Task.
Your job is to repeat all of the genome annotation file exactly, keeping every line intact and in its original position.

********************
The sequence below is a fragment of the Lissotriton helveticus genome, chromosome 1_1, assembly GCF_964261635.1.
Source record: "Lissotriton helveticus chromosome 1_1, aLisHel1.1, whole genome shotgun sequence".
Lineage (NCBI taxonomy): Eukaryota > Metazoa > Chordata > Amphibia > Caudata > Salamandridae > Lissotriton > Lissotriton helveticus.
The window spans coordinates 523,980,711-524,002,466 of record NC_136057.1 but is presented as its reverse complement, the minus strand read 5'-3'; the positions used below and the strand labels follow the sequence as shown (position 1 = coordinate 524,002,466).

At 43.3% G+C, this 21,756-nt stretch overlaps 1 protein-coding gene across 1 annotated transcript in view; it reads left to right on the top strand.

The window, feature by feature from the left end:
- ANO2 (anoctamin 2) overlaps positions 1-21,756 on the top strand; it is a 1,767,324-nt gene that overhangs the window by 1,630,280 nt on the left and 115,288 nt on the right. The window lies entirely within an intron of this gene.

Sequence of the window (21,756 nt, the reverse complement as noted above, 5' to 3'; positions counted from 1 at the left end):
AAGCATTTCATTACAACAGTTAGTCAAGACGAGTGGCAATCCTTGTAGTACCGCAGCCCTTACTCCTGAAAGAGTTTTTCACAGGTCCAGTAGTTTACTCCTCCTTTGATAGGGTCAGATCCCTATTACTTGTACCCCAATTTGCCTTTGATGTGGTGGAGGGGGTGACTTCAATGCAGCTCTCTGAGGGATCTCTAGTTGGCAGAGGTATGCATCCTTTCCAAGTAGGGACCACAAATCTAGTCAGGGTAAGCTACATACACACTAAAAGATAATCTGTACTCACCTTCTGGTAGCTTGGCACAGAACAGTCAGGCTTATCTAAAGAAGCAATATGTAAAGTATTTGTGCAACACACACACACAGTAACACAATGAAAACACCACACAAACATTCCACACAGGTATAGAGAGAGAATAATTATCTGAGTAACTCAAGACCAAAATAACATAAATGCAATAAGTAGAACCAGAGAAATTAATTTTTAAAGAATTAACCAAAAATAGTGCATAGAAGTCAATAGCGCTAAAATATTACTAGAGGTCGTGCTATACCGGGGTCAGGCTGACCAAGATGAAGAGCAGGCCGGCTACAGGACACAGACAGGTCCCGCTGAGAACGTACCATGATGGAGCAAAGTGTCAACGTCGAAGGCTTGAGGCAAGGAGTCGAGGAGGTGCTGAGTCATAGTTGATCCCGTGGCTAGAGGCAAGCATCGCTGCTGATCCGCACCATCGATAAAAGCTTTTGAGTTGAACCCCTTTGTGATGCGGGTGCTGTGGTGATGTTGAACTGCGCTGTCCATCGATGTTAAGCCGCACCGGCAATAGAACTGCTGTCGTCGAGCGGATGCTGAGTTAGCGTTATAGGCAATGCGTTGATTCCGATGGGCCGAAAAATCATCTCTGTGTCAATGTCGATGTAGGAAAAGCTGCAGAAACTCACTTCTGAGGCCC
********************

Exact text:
The sequence below is a fragment of the Lissotriton helveticus genome, chromosome 1_1, assembly GCF_964261635.1.
Source record: "Lissotriton helveticus chromosome 1_1, aLisHel1.1, whole genome shotgun sequence".
Lineage (NCBI taxonomy): Eukaryota > Metazoa > Chordata > Amphibia > Caudata > Salamandridae > Lissotriton > Lissotriton helveticus.
The window spans coordinates 523,980,711-524,002,466 of record NC_136057.1 but is presented as its reverse complement, the minus strand read 5'-3'; the positions used below and the strand labels follow the sequence as shown (position 1 = coordinate 524,002,466).

At 43.3% G+C, this 21,756-nt stretch overlaps 1 protein-coding gene across 1 annotated transcript in view; it reads left to right on the top strand.

The window, feature by feature from the left end:
- ANO2 (anoctamin 2) overlaps positions 1-21,756 on the top strand; it is a 1,767,324-nt gene that overhangs the window by 1,630,280 nt on the left and 115,288 nt on the right. The window lies entirely within an intron of this gene.

Sequence of the window (21,756 nt, the reverse complement as noted above, 5' to 3'; positions counted from 1 at the left end):
AAGCATTTCATTACAACAGTTAGTCAAGACGAGTGGCAATCCTTGTAGTACCGCAGCCCTTACTCCTGAAAGAGTTTTTCACAGGTCCAGTAGTTTACTCCTCCTTTGATAGGGTCAGATCCCTATTACTTGTACCCCAATTTGCCTTTGATGTGGTGGAGGGGGTGACTTCAATGCAGCTCTCTGAGGGATCTCTAGTTGGCAGAGGTATGCATCCTTTCCAAGTAGGGACCACAAATCTAGTCAGGGTAAGCTACATACACACTAAAAGATAATCTGTACTCACCTTCTGGTAGCTTGGCACAGAACAGTCAGGCTTATCTAAAGAAGCAATATGTAAAGTATTTGTGCAACACACACACACAGTAACACAATGAAAACACCACACAAACATTCCACACAGGTATAGAGAGAGAATAATTATCTGAGTAACTCAAGACCAAAATAACATAAATGCAATAAGTAGAACCAGAGAAATTAATTTTTAAAGAATTAACCAAAAATAGTGCATAGAAGTCAATAGCGCTAAAATATTACTAGAGGTCGTGCTATACCGGGGTCAGGCTGACCAAGATGAAGAGCAGGCCGGCTACAGGACACAGACAGGTCCCGCTGAGAACGTACCATGATGGAGCAAAGTGTCAACGTCGAAGGCTTGAGGCAAGGAGTCGAGGAGGTGCTGAGTCATAGTTGATCCCGTGGCTAGAGGCAAGCATCGCTGCTGATCCGCACCATCGATAAAAGCTTTTGAGTTGAACCCCTTTGTGATGCGGGTGCTGTGGTGATGTTGAACTGCGCTGTCCATCGATGTTAAGCCGCACCGGCAATAGAACTGCTGTCGTCGAGCGGATGCTGAGTTAGCGTTATAGGCAATGCGTTGATTCCGATGGGCCGAAAAATCATCTCTGTGTCAATGTCGATGTAGGAAAAGCTGCAGAAACTCACTTCTGAGGCCC